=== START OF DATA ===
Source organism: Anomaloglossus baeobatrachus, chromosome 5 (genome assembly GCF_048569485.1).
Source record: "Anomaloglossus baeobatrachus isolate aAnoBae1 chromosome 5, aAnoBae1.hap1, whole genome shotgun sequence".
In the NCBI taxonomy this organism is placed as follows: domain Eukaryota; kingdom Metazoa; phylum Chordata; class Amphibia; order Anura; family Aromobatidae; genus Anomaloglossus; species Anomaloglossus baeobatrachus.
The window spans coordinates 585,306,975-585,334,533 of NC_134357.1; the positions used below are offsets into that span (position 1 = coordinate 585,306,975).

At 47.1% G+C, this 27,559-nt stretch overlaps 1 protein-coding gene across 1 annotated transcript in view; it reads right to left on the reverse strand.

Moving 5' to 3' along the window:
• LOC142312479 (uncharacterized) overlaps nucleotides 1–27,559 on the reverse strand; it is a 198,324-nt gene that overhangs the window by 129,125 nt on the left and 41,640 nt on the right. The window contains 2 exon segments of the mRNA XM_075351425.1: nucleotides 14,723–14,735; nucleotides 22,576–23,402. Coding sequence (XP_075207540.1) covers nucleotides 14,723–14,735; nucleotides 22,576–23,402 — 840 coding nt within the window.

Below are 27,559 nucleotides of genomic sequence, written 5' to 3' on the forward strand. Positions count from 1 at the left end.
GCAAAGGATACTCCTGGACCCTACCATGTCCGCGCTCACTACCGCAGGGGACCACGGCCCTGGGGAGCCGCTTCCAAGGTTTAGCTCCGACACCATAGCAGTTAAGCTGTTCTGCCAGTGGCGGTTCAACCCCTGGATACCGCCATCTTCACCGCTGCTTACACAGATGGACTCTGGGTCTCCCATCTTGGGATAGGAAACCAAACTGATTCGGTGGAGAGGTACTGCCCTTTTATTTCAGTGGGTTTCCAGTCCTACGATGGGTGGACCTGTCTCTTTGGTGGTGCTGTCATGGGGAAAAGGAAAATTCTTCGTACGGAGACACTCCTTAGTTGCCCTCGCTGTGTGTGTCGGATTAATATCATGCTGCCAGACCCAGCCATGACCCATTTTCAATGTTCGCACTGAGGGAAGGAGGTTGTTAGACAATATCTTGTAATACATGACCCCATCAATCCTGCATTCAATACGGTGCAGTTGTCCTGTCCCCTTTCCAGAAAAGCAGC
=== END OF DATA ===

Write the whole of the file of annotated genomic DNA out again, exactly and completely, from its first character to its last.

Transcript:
Source organism: Anomaloglossus baeobatrachus, chromosome 5 (genome assembly GCF_048569485.1).
Source record: "Anomaloglossus baeobatrachus isolate aAnoBae1 chromosome 5, aAnoBae1.hap1, whole genome shotgun sequence".
In the NCBI taxonomy this organism is placed as follows: domain Eukaryota; kingdom Metazoa; phylum Chordata; class Amphibia; order Anura; family Aromobatidae; genus Anomaloglossus; species Anomaloglossus baeobatrachus.
The window spans coordinates 585,306,975-585,334,533 of NC_134357.1; the positions used below are offsets into that span (position 1 = coordinate 585,306,975).

At 47.1% G+C, this 27,559-nt stretch overlaps 1 protein-coding gene across 1 annotated transcript in view; it reads right to left on the reverse strand.

Moving 5' to 3' along the window:
• LOC142312479 (uncharacterized) overlaps nucleotides 1–27,559 on the reverse strand; it is a 198,324-nt gene that overhangs the window by 129,125 nt on the left and 41,640 nt on the right. The window contains 2 exon segments of the mRNA XM_075351425.1: nucleotides 14,723–14,735; nucleotides 22,576–23,402. Coding sequence (XP_075207540.1) covers nucleotides 14,723–14,735; nucleotides 22,576–23,402 — 840 coding nt within the window.

Below are 27,559 nucleotides of genomic sequence, written 5' to 3' on the forward strand. Positions count from 1 at the left end.
GCAAAGGATACTCCTGGACCCTACCATGTCCGCGCTCACTACCGCAGGGGACCACGGCCCTGGGGAGCCGCTTCCAAGGTTTAGCTCCGACACCATAGCAGTTAAGCTGTTCTGCCAGTGGCGGTTCAACCCCTGGATACCGCCATCTTCACCGCTGCTTACACAGATGGACTCTGGGTCTCCCATCTTGGGATAGGAAACCAAACTGATTCGGTGGAGAGGTACTGCCCTTTTATTTCAGTGGGTTTCCAGTCCTACGATGGGTGGACCTGTCTCTTTGGTGGTGCTGTCATGGGGAAAAGGAAAATTCTTCGTACGGAGACACTCCTTAGTTGCCCTCGCTGTGTGTGTCGGATTAATATCATGCTGCCAGACCCAGCCATGACCCATTTTCAATGTTCGCACTGAGGGAAGGAGGTTGTTAGACAATATCTTGTAATACATGACCCCATCAATCCTGCATTCAATACGGTGCAGTTGTCCTGTCCCCTTTCCAGAAAAGCAGC